logo image

ATD Blog

Is Your Sales Training a Waste of Time and Money?

By

Wed Sep 09 2015

Loading...
Is Your Sales Training a Waste of Time and Money?-bf73daf2f9127cc7b7202302a346919d072a2cd3aafe3273b84f185be3ca5621

You’ve doubled down on a highly acclaimed sales training program. Every time you offer the course, the room is on fire with enthusiasm, and sales reps that attend can’t stop gushing about the amazing learning experience. 

Yet, you can’t help being a tad disappointed with the lack of traction you are getting from such a powerful and popular program. To be sure, some reps apply a few of the tools and techniques they learned, but for the most part, it’s pretty much business as usual. What is going wrong?

Advertisement

I’ll share a secret with you: Most people can’t connect the dots. They don’t know how. This is true for even very smart people.

Few people know that I started my career in sales. I was a sales rep for an agency that sold temporary and recruiting services. I was not good at selling, and this was a problem. The job was mostly commission-based, and I was relying on that commission check to pay my rent.

The “mother” agency in New York finally sent a senior sales manager, Gloria, to work with me. Her feedback was devastatingly eye opening and ego crushing. However, it also was incredibly helpful. You see, Gloria told me exactly what to do and what to say, down to which words to use, as well as the exact systems and routines to set up. She honed in explicitly on what I had to say and do to make the sale for our company. Her training was composed of “in-the-trenches” best practices that she KNEW reliably and consistently worked for other sales reps.

My sales performance shot up. In just a few months, I was neck-and-neck with another rep for the highest earnings in the company. The sole reason for this meteoric rise in results was that Gloria had connected the dots for me. 

Contrast Gloria’s approach with a networking class I recently took in my ongoing quest for professional development. The course had some excellent tips on how to connect with thought leaders in your field, as well as some great practical exercises to complete. But I was left wracking my brain trying to figure out how to apply what I’d learned to my specific situation.

Advertisement

Could your sales people be in the same predicament when they leave a highly acclaimed sales training program you invested in? What can you do to help them apply what they learned back on the job?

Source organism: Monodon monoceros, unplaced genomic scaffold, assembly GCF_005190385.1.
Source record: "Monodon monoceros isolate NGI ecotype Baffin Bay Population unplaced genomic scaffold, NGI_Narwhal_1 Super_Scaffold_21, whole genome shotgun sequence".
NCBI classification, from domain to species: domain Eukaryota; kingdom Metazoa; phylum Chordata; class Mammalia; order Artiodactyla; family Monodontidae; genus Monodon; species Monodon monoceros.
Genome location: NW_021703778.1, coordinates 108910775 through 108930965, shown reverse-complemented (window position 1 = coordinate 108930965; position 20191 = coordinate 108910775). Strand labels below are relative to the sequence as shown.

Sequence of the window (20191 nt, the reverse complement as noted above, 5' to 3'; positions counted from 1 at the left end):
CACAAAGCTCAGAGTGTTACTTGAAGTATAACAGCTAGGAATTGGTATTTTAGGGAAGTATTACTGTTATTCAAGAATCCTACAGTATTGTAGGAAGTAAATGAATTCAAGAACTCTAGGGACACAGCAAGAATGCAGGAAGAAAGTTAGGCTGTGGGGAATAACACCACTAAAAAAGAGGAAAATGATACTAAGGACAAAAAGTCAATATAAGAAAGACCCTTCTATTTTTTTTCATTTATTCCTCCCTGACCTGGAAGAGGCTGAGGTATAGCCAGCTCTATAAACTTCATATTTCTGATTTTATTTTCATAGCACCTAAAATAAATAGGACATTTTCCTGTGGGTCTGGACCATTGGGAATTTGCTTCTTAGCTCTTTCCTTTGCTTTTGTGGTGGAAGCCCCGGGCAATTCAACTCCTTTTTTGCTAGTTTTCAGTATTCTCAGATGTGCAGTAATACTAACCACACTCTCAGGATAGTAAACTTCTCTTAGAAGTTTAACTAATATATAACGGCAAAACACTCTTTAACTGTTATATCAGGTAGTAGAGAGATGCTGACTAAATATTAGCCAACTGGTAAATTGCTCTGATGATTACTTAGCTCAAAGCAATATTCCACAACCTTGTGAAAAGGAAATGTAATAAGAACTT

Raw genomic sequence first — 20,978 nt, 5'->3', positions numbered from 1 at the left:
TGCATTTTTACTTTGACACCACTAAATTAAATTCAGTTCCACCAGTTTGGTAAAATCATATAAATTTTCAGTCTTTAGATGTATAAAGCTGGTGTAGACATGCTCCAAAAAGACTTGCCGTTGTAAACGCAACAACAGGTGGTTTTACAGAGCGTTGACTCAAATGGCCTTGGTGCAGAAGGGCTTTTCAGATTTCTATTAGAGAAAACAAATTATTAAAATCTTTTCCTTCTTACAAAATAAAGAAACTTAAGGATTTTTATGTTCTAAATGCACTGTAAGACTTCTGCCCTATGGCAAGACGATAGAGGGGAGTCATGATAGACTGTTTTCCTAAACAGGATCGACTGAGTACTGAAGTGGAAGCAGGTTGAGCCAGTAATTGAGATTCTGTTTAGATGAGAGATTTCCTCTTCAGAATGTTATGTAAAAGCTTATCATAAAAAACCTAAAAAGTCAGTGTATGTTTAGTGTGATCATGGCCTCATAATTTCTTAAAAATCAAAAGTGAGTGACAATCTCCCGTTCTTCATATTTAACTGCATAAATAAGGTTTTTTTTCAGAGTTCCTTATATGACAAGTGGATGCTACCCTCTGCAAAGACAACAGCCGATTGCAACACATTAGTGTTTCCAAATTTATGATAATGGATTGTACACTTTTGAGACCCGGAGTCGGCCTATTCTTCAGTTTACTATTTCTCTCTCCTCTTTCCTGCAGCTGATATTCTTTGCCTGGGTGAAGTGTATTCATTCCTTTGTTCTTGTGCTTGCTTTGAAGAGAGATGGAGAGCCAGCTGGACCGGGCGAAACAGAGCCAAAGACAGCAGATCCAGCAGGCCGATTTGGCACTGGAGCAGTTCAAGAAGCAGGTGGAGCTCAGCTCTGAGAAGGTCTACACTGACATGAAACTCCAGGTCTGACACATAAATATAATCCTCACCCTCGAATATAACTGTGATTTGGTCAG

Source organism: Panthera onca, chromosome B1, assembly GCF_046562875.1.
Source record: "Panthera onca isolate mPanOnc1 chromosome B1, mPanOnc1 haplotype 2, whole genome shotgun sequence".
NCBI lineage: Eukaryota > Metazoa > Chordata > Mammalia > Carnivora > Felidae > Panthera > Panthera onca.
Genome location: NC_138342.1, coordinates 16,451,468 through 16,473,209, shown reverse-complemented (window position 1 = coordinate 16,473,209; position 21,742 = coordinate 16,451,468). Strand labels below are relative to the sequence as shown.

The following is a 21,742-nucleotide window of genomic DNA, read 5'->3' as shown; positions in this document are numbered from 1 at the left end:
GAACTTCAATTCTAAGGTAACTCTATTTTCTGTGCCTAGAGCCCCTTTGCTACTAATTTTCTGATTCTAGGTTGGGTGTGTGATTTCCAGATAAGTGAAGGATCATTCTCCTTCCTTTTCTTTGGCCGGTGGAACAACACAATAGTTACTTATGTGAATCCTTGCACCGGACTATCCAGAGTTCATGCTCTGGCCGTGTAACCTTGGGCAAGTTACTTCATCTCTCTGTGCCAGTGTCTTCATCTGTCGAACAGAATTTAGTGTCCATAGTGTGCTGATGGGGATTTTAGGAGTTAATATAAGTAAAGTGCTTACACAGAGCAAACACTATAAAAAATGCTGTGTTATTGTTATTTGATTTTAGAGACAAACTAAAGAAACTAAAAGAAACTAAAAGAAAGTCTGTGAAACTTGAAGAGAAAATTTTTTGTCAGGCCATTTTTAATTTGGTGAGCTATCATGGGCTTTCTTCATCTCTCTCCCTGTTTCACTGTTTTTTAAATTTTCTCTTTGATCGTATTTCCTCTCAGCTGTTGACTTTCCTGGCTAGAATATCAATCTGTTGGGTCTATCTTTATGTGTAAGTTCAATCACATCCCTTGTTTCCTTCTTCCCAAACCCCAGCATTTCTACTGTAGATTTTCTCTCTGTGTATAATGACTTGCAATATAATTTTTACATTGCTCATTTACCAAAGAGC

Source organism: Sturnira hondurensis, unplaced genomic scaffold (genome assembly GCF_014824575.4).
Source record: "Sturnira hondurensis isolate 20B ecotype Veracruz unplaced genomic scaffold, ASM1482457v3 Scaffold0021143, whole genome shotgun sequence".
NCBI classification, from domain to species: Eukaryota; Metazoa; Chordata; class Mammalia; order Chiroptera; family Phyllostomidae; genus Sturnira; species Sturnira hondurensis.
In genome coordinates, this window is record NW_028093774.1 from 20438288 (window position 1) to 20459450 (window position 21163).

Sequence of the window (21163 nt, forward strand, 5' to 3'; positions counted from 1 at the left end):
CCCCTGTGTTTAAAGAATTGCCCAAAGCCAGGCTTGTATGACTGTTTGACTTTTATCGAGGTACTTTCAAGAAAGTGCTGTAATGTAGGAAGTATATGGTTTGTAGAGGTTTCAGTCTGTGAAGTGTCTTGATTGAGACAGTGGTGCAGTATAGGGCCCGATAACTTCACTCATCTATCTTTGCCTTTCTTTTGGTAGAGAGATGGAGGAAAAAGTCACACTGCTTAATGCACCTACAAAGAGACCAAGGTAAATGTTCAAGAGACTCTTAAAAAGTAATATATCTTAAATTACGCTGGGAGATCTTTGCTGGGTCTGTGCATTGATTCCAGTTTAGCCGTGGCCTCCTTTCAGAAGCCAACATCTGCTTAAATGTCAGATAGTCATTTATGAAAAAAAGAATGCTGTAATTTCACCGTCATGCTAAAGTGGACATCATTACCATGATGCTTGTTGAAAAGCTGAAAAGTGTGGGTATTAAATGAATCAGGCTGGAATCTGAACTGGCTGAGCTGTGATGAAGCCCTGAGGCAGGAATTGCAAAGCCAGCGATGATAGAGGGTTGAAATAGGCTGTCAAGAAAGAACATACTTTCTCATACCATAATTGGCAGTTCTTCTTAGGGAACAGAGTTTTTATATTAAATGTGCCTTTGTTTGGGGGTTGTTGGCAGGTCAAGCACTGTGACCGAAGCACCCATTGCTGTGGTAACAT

Try applying Gloria’s highly successful approach to crafting a course that is specific to your company. Here’s how. 

  1. Identify the top and bottom three to five reps.  This can be trickier than it seems. Watch out for pockets of reps that are doing really well or really poorly. The reason for their results may have more to do with their situation (a market with lots of low hanging fruit or a terrible manager) than it does with their skill. You also want to make sure that you select top sales reps who won’t be threatened by sharing their best practices.

  2. Interview these reps to find out what specifically they do and say to achieve sales goals. Ask about questions, stories, rebuttals, routines, systems, and metrics they use to stay on track.

  3. Ask for work samples, whenever possible. This could be emails, connection requests on LinkedIn, post-sales call notes, sales planning notes, scripts, and so forth.

  4. Shadow both groups to see if you can pick up anything that they didn’t mention during the interviews.

  5. Look for critical differences. This is what you want to especially focus on during the training. You can think of a critical difference as being the 20 percent of the things that they are doing that get them 80 percent of their results.

  6. Build the training around the best practices of these top sales reps, with an emphasis on the critical differences. Include as many as possible of the explicit in-the-trenches best practices that you collected. Provide tools and templates for use after the training.

  7. Follow up the training with on-the-job coaching so that learners can get direct, relevant feedback on how well they are applying what they learned in training.

  8. Co-opt these same learners to peer mentor the next batch of trainees. In this way, you bake the best practices into your culture so that they become “the way we do it here.” Plus, you deepen the learning for these newly minted peer trainers.

  9. Develop a system to capture new sales best practices as they emerge. Update the training and share the new best practices with the sales team on an ongoing basis.

Is this a lot more work than plunking down a bunch of money for a canned sales training course? Of course it is. But it will also garner you 10 times the results.

You've Reached ATD Member-only Content

Become an ATD member to continue

Already a member?Sign In

Advertisement
Advertisement

Copyright © 2024 ATD

ASTD changed its name to ATD to meet the growing needs of a dynamic, global profession.

Terms of UsePrivacy NoticeCookie Policy